rejoice in that he is exalted literally, ‘glory in his exaltation.’ Different meanings have been assigned to this phrase. The usual interpretation is to refer it to spiritual exaltation: Let the poor brother rejoice in the dignity and glory which as a Christian he possesses, in those spiritual riches which are conferred upon him, and in the crown of life which is in reserve for him. He is constituted a child of God and an heir of heaven. Doubtless many who were slaves in the world were the Lord’s freedmen. This dignity was a proper subject for glorying in, as it was conferred on them not because of their own merits, but from the Divine graciousness. May not the words, however, admit of a more extended and literal signification? The poor are permitted to rejoice when they become rich, because they are thus possessed of greater means of usefulness, and are the better enabled to promote the cause of Christ. Voluntary poverty is no virtue; money may be redeemed from the world and deposited in the treasury of the Lord.
James 1:10. But the rich. Some suppose that by the rich here is meant the unbeliever; not the rich brother, but the rich man; and accordingly they understand the words either as ironical, ‘Let the rich man rejoice in let him glory in what is in reality his shame, his humiliation;’ or as a statement of fact, ‘The rich man rejoices in his humiliation,’ in his riches, which shall perish. But such a meaning appears to be forced and unnatural. The most natural meaning is to take the word ‘brother’ as a general term, which is specified by the lowly and the rich. The rich man, then, is here the Christian brother. Although most of the early Christians were poor, yet there were several among them who were rich; and to them there were addressed special exhortations; as when St. Paul says: ‘Charge them that are rich not to trust in uncertain riches’ (1 Timothy 6:17). The word ‘rejoice’ or ‘glory’ has to be supplied: Let the rich brother glory in that he is made low: literally, ‘in his humiliation.’ There is here also the same diversity of meaning as in the former verse. It is usually understood of humility of spirit: ‘Let the wealthy brother rejoice in that lowliness of spirit which the Gospel has conferred upon him: ‘that by being made conscious of the vanity of earthly riches, he has been induced to seek after the true riches; to cultivate that spiritual abasement which is the prelude of true exaltation. Although rich in this world, yet as a Christian he is poor in spirit, and clothed with humility. Others refer it to a rich man being stripped of his possessions by persecution for the sake of the Gospel: ‘Let him glory in being thus deprived of his worldly wealth.’ Perhaps the words may also be taken in their most literal meaning: ‘Let the rich brother rejoice when he becomes poor,’ when he is reduced from affluence to poverty, because he is then freed from the snares and temptations of riches. This is indeed a high attainment in piety, but it is one which has been made by many of the children of God. Riches are too frequently an obstacle to salvation; and when taken away, believers may have abundant reason to thank God that that obstacle has been removed.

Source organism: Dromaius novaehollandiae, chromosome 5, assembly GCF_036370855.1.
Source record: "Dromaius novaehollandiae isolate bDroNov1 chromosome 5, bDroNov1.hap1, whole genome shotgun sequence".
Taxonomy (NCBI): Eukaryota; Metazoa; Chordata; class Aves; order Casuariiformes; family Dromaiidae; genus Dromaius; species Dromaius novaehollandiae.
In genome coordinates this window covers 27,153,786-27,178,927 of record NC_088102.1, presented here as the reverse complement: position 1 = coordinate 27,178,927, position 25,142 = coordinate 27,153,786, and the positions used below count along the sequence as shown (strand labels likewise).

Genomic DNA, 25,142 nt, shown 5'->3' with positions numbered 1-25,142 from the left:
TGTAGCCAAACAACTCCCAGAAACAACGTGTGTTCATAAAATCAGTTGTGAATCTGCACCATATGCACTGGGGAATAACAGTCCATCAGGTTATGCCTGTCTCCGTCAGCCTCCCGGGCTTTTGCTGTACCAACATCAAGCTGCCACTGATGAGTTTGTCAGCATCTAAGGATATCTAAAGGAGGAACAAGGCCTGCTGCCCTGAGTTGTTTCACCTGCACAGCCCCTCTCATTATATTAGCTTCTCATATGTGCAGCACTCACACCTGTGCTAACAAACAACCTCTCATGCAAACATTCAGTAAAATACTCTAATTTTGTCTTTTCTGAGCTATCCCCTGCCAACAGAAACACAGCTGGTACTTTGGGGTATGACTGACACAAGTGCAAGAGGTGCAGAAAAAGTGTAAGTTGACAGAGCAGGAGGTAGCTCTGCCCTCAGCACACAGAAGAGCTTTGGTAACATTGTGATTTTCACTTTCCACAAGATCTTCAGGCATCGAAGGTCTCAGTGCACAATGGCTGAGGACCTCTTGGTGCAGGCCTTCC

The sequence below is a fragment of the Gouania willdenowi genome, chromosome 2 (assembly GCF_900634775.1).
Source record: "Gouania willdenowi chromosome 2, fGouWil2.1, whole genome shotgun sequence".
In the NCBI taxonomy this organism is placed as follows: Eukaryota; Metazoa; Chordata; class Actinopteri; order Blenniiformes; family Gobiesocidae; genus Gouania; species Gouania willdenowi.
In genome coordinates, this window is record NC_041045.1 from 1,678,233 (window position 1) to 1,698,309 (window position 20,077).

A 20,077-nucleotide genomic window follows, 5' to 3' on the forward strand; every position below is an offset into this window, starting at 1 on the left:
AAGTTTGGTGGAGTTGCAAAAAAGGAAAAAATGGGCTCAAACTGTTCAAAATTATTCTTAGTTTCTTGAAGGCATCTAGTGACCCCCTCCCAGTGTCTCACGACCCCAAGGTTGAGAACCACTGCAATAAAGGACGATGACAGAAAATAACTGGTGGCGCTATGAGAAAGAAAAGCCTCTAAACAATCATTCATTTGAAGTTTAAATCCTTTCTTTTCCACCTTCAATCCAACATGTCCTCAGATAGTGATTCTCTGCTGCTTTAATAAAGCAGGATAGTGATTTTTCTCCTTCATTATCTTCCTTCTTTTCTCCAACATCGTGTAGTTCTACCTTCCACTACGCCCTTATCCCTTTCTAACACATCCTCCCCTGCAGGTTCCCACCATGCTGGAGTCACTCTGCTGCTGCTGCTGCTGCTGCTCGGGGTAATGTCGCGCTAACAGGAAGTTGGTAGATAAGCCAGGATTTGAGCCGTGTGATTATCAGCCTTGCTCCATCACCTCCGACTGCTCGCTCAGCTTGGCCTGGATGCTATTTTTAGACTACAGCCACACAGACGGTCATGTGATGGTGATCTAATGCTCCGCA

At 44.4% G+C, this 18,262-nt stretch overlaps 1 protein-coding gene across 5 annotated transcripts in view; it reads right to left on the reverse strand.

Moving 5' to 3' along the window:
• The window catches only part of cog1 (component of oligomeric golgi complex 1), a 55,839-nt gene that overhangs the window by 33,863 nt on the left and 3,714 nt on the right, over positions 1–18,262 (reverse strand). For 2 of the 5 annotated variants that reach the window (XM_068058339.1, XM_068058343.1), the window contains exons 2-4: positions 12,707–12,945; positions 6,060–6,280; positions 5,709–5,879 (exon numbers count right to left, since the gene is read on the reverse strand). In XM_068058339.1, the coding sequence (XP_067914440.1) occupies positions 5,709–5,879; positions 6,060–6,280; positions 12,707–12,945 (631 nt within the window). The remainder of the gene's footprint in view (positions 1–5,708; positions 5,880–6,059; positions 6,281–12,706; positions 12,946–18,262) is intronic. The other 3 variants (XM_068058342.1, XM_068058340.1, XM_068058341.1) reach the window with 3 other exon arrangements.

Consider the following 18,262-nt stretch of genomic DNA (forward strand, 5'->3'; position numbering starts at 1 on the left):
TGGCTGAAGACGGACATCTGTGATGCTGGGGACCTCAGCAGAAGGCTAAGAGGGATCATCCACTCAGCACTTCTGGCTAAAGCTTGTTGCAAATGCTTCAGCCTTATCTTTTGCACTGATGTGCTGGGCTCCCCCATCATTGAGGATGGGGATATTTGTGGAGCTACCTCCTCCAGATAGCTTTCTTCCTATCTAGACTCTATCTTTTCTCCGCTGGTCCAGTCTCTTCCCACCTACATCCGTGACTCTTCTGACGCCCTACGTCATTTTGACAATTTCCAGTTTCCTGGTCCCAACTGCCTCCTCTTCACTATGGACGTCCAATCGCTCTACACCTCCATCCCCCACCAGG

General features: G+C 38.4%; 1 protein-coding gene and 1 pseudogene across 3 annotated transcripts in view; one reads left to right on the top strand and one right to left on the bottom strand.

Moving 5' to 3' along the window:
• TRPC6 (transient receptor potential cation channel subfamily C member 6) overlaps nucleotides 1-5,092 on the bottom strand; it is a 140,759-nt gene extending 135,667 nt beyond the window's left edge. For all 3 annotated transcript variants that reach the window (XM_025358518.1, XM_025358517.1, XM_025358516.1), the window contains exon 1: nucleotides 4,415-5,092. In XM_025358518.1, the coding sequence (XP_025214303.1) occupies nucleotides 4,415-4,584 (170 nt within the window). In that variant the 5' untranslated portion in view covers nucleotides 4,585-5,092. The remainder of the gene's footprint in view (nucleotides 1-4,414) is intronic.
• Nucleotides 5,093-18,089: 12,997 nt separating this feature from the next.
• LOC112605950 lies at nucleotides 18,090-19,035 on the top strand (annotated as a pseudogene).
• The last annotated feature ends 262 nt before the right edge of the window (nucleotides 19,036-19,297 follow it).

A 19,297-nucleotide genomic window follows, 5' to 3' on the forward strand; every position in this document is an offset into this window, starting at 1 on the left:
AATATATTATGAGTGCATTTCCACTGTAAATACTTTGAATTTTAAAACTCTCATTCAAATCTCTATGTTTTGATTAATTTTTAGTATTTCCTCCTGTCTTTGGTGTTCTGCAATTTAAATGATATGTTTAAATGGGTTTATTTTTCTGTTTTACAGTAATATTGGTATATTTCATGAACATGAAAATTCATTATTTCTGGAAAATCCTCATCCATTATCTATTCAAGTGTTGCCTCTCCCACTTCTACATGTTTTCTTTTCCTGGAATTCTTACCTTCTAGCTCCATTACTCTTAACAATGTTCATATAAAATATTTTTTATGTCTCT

because as the flower of the grass he shall pass away. A common figure in the O. T., expressive of the instability of earthly blessings. ‘All flesh is grass, and all the goodliness thereof is as the flower of the field: the grass withereth, and the flower fadeth’ (Isaiah 40:6-7).